On Dec. 5, 1851, some fifty years before, Carclew Gardens had received a shipment of Hooker rhododendrons from Kew. These undoubtedly included Rhododendron arboreum, as there were four types in the Kew list (The Rhododendron Story, RHS, 1996). However, Millais in his Rhododendrons and Their Various Hybrids recounts: "Var. 'Sir Charles Lemon'. The original plant of this fine form R. arboreum is at Carclew. It is 27 yds. round [drip line dia. or spread] and 30ft. high [1917]. It is a tall growing plant with fine large dark leaves with an orange brown pubescence to underside. The flowers are a good size and pure white in colour. It is regarded as one of the best forms of the species. The late Mr. Charles Daubuz of Killiow remembers this plant coming as a seedling to Carclew1. It came from seed sent by Sir J. Hooker from India. Recently Mr. P. D. Williams2 discovered a large plant of this variety with lilac-mauve flowers in Miss Mangles' garden at Littleworth [Beauty of]. It may be a common plant in Sikkim [it isn't, CLJ]."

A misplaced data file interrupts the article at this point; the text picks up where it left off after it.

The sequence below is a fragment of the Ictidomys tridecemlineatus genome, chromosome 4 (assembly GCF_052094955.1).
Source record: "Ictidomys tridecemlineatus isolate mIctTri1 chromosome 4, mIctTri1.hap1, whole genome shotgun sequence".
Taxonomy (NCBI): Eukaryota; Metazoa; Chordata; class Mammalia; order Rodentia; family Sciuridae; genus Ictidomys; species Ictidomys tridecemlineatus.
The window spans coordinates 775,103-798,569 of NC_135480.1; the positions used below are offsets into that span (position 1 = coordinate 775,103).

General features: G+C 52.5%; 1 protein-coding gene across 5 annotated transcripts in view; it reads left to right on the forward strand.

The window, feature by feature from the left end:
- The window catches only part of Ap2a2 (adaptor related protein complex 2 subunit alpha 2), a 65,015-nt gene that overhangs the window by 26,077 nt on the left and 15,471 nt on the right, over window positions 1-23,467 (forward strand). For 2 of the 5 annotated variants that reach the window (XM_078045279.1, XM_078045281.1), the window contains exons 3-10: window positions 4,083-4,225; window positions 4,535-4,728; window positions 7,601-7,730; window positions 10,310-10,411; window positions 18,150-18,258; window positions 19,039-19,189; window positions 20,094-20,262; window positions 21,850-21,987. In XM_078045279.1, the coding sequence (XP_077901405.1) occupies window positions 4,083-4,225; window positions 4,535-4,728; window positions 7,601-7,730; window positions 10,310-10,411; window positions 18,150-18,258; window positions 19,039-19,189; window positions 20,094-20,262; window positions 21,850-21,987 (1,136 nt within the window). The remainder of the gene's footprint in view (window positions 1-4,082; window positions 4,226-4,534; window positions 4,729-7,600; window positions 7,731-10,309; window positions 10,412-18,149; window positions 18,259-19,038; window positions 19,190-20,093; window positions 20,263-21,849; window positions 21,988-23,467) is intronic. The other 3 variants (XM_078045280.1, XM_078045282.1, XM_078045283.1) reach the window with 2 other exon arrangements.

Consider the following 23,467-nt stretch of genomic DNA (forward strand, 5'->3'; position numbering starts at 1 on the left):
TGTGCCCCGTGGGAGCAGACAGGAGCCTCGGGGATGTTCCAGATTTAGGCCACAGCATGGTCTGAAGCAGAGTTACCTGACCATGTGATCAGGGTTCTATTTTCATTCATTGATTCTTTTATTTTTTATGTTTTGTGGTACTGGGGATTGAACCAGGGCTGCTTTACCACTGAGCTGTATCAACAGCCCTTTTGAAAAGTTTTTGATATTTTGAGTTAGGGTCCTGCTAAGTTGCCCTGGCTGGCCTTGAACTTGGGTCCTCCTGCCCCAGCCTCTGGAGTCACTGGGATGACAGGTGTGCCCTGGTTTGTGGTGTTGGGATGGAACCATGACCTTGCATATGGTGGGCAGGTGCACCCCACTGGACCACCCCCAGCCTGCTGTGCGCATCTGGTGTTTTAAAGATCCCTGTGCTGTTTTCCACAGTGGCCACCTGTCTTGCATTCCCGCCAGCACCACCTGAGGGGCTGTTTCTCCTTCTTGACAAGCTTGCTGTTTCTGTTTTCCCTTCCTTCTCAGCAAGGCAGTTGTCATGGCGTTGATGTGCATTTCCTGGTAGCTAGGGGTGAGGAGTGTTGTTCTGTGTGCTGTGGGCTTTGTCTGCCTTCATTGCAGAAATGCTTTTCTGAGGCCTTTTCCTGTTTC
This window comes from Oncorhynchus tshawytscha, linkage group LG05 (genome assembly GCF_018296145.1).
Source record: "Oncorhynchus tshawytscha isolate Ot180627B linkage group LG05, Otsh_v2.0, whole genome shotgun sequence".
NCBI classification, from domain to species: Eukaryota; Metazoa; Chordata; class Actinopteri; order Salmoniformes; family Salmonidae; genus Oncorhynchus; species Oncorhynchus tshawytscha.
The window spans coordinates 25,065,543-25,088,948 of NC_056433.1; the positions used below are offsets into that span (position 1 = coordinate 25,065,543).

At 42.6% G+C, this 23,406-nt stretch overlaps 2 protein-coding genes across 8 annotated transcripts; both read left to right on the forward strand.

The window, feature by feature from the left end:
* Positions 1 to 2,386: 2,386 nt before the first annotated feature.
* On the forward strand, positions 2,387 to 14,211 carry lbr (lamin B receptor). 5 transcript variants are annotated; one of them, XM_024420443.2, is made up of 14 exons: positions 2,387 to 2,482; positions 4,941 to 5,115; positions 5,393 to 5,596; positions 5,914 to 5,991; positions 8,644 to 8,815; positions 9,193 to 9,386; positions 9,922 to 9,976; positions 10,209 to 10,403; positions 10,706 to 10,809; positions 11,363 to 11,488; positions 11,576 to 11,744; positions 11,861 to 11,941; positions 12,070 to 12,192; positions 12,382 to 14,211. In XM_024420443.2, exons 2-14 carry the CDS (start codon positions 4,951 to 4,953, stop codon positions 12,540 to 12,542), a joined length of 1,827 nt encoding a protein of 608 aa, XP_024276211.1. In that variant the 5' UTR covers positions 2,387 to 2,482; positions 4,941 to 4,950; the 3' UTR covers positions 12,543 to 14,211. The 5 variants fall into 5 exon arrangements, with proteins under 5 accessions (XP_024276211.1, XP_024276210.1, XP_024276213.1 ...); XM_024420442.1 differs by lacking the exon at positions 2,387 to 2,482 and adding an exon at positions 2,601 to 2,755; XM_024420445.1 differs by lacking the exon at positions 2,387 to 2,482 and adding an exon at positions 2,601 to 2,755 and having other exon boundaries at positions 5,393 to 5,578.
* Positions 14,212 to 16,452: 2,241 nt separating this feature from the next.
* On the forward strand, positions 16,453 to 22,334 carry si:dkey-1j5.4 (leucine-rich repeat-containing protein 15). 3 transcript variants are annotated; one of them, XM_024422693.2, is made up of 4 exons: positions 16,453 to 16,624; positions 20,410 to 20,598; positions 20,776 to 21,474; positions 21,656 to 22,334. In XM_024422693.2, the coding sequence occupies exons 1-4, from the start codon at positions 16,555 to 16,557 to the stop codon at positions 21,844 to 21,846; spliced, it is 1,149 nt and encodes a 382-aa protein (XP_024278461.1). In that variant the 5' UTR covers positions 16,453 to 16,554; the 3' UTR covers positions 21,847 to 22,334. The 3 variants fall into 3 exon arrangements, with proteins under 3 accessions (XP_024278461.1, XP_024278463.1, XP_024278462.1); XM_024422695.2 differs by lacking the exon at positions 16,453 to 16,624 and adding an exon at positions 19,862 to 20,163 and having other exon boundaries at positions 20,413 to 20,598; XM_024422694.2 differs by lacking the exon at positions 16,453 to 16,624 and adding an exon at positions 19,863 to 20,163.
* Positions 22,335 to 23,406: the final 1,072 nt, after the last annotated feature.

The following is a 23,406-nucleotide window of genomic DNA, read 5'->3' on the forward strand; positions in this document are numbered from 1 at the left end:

Writing in The Rhododendron Story, Lionel De Rothschild comments on this 19th century rhododendron as follows: "...it is welI to remember that Nature can produce the occasional fine hybrid too and that Carclew boasts one of the finest in 'Sir Charles Lemon' which my grandfather (Rhododendron Yearbook, 1934) thought was probably a hybrid between campanulatum and arboreum subsp. cinnamomeum. It delights me every year."